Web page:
The Fault in Our Stars [2014] is principally about two teenagers, Hazel (played again exquisitely by Shailene Woodley) and Gus (played just was well by Ansel Elgort) who face oblivion as a result of their cancer.  Already by the beginning of the story, both have suffered a lot:

Hazel nearly died two years previous, before an experimental drug, but a fluke, she herself calls it a miracle, kicked in.  But her lungs are trashed and so she has to lug around an oxygen tank to help her breath.  And NO ONE KNOWS when the experimental drug will cease to work, or begin to cause side-effects that will eventually kill her anyway.  Yet despite her own suffering, she also carries on with guilt:  As her parents' only child, she fears what will happen to her parents (played again remarkably well by Laura Dern and Sam Tramwell).

Gus, a former, pretty good high school basketball player, with a few trophies to prove it, lost his leg to bone cancer the year before.  He also had a friend Isaac (played by Nat Wolff) who lost one eye to ocular (eye) cancer some years back, and was about to lose the other one well.  Both had enjoyed playing "stupid" "zombie invasion" video-games before ...

All these folks (as well as their parents) find themselves having to deal with suffering that, NO ONE OUGHT TO.  But there they are ...

In perhaps one of the more interesting aspects of the story, Hazel and Gus do find themselves remembering the case of Anne Frank the famous Dutch teenager who also had to face oblivion (along with her family) during the Holocaust.  Again, no one should have had to suffer like that either...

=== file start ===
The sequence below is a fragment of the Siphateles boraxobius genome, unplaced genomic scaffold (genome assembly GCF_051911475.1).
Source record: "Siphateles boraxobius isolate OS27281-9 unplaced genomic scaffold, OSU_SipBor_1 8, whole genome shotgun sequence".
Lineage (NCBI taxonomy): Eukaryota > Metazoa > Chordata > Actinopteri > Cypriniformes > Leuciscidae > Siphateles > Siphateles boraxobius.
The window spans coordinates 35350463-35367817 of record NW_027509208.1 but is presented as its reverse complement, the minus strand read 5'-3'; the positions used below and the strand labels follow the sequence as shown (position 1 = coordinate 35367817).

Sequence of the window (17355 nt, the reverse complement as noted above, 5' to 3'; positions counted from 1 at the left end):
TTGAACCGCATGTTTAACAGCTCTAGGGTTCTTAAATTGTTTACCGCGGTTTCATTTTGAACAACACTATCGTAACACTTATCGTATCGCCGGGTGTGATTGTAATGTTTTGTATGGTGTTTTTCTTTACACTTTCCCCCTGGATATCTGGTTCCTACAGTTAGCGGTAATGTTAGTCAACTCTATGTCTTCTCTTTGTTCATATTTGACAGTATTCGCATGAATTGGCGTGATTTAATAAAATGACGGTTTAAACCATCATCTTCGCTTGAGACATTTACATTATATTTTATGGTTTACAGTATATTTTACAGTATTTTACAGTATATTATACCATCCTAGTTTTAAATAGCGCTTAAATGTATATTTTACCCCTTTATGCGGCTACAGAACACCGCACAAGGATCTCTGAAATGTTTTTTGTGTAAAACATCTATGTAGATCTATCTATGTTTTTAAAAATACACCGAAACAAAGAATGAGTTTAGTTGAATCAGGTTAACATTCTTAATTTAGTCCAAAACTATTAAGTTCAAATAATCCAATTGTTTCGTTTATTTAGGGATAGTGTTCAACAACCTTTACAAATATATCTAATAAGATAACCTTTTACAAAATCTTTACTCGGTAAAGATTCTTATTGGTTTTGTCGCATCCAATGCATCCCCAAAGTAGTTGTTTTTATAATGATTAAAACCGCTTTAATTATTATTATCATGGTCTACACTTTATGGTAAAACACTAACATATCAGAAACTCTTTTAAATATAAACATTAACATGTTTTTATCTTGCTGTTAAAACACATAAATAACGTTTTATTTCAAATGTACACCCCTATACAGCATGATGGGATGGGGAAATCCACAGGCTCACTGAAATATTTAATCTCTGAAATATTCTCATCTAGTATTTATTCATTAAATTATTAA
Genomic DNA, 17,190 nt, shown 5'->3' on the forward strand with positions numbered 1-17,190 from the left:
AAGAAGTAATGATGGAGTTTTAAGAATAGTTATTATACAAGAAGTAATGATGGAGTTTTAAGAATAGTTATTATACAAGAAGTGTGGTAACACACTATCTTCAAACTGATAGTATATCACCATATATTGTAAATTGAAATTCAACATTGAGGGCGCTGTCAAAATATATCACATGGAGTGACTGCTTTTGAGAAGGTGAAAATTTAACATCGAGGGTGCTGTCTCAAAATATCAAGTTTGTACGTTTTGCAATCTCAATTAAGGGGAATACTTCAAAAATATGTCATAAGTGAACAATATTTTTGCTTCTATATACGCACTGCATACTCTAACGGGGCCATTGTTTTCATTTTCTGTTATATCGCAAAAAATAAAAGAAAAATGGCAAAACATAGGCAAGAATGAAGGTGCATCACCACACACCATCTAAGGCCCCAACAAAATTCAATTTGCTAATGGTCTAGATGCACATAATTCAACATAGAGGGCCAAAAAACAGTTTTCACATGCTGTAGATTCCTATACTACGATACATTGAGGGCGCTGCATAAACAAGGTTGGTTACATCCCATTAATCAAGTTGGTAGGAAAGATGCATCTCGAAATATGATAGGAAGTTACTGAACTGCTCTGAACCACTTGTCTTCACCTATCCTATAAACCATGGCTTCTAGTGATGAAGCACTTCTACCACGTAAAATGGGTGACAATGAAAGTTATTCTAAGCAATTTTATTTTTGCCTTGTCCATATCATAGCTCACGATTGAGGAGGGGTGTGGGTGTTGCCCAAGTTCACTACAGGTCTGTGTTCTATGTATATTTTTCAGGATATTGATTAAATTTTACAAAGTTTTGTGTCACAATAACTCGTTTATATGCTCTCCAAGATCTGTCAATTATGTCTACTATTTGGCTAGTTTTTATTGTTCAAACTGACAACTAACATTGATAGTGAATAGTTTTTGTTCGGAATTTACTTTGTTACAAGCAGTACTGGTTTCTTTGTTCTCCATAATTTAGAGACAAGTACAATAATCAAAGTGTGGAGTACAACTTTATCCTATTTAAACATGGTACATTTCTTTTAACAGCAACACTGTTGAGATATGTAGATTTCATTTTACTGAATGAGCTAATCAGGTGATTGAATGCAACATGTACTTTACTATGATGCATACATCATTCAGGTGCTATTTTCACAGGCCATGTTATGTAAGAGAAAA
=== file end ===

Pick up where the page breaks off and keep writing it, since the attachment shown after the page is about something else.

But there they all found themselves, facing enormous suffering ... but also with opportunities to find hope, love even joy.

While I didn't appreciate the story's somewhat gratuitous potshots at religion ... certainly one can not but applaud all the characters' decision to seek to make the most of their lives (their "infinities") that they were given (even if their "infinities" were "smaller" than perhaps some other people's "infinities").

We're all honestly asked to do the same.  We are all given this life, all with gifts and with limitations.  And all we're all asked to the best that we can with what we've been given.

Even Hazel remembers at one point that even Mozart will one day be forgotten (if only after "the sun swallows the only earth that we will have ever known").  So the goal isn't to be "Great" ... it's simply to be able to say that one lived, and hopefully to have used one's choices well.  That is, to have been, fundamentally "Good."

Pot-shots at religion aside ... good story.